My relationship with Ayo Adesanya—Nollywood actor, Femi Brainard

Femi Brainard, a regular face on a number of TV series and a cross-over actor, has been described as one of the scandal-free actors in Nollywood. The artiste recently quit bachelorhood when he took his heartthrob, Uche Nwokocha as wife. In this interview with DUPE AYINLA-OLASUKANMI, Brainard talks about life as a married man and how they both manage their time, among other issues.

APART from your pet project, what other thing do you have at hand at the moment?

Apart from my project, I also dabble into events running and management

Would it be right to say that you have been cutting down on movies lately?

I’ve not been cutting down on movies. I must admit, I do more of soaps because it’s longer lasting.

Could it be that being married is keeping you away from acting?

Marriage is not taking me away from acting. It’s my first love

How would you describe your present status, compared to when you were single?

My present status is more serene as opposed to when I wasn’t married. I see life differently now.

Tell us, what attracted you to your wife?

The major attraction to my wife was and still is her zeal in wanting to help others and her calm mien.

As a public figure married to a public figure too, how do you manage your time together?

As a public figure, family comes first. You go out to hustle but make sure you come home. The day you start allowing your hustle to take first place in your life, then your home becomes a house.

How long have you known each other?

We’ve been together for a long while.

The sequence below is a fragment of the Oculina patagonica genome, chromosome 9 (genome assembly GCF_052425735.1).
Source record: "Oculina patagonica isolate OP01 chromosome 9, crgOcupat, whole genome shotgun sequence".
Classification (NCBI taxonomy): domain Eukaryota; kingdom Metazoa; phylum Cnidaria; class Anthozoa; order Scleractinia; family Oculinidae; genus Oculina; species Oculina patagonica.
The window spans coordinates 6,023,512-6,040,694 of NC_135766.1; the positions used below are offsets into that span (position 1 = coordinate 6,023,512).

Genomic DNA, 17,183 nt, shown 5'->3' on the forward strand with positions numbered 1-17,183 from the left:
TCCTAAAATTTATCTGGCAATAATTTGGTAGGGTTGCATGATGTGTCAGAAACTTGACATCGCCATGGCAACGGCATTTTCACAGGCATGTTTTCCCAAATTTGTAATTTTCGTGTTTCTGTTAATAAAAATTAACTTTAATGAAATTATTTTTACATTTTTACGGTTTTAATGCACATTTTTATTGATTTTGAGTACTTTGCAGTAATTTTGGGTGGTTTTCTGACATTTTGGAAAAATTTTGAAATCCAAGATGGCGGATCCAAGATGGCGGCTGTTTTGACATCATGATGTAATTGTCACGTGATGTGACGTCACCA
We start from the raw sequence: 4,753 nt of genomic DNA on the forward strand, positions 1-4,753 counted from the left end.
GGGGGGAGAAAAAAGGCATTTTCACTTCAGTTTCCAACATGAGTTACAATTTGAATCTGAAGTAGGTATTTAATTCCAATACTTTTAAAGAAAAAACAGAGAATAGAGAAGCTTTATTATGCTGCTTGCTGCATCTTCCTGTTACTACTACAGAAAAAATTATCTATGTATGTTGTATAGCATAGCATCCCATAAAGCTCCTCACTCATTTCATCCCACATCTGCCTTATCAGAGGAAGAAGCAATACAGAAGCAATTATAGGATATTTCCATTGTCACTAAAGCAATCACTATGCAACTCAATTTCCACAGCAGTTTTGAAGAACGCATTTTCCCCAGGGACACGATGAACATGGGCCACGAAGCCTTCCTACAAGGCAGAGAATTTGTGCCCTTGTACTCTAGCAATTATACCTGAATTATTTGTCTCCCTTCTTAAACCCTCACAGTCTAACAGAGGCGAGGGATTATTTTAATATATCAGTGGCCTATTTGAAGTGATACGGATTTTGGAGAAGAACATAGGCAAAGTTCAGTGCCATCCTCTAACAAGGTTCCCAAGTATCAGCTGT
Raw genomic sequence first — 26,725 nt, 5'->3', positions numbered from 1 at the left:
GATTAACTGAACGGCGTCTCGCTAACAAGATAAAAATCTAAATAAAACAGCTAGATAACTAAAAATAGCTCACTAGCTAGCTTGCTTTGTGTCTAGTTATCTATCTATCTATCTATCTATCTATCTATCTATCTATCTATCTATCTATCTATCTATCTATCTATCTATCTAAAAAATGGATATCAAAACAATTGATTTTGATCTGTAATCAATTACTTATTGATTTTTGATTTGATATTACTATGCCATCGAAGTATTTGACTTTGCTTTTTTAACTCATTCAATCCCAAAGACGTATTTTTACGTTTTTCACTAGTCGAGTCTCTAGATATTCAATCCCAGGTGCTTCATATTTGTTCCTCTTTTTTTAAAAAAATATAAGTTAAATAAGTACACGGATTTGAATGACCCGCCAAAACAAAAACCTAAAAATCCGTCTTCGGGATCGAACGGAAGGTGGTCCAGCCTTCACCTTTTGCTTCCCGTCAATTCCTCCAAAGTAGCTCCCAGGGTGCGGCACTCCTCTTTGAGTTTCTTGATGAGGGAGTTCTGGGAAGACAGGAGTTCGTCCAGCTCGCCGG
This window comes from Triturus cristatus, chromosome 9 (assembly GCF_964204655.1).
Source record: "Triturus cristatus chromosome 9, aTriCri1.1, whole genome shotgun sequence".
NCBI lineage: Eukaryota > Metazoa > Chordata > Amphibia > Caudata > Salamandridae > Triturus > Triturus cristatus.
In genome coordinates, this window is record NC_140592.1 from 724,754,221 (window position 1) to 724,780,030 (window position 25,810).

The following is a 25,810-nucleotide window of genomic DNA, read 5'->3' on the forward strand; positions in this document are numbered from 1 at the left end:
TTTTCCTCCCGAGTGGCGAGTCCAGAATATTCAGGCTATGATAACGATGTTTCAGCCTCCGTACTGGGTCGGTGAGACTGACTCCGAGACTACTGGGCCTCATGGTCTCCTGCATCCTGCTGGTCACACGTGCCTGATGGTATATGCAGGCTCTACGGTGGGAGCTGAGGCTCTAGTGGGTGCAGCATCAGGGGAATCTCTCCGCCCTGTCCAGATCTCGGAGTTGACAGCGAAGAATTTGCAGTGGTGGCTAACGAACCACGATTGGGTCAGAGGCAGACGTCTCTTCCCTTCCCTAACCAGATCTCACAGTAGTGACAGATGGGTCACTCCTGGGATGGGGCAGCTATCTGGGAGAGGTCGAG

When did you make up your mind to settle down?

I finally made up my mind to tie the knot when I noticed that I was empty without her.

A number of actors and actresses are known to have ventured into producing and directing; do you also have interest in this area?

Actors make good producers and directors because they started from scratch. I’ll eventually become one

Now that you are married, how do you ward off your female admirers, especially those who tend to be aggressive?

To my female fans I say a big thank you but I never allow them get in my way.

Have you been to a public function with your wife and you had to deal with a female fan who makes advances at you?

God has been kind to me and I do my best possible to carry people along.

What do you consider as a good script?

A good script has to teach good morals and have a ting of social thrust

How do you manage, married to a lady from another tribe?

I fail to see the proverbial tribe barrier. We all have our different culture though. This presupposes that both parties respect that, list or no list

When you are not busy moving from one set to another, what do you do?

When I’m not shooting, I’m at home.

Who would you say are your mentors in the industry?

My mentor is Olu Jacobs.

What was it like working with Hollywood stars that came in for Doctor Bello?

Working with Isaiah Washington and our home grown celebs was like working with any other person; great as always.

Having featured in the movie, what do you think about cancer, the theme on which the movie is centered?

I honestly think there is a cure for cancer and other life threatening diseases, but Man is yet to patent it.

What would you say to aspiring talents looking forward to making a stand in the industry?

They should look to loving what they do before jumping into it. It can be a rough road. They shouldn’t go looking for fame only.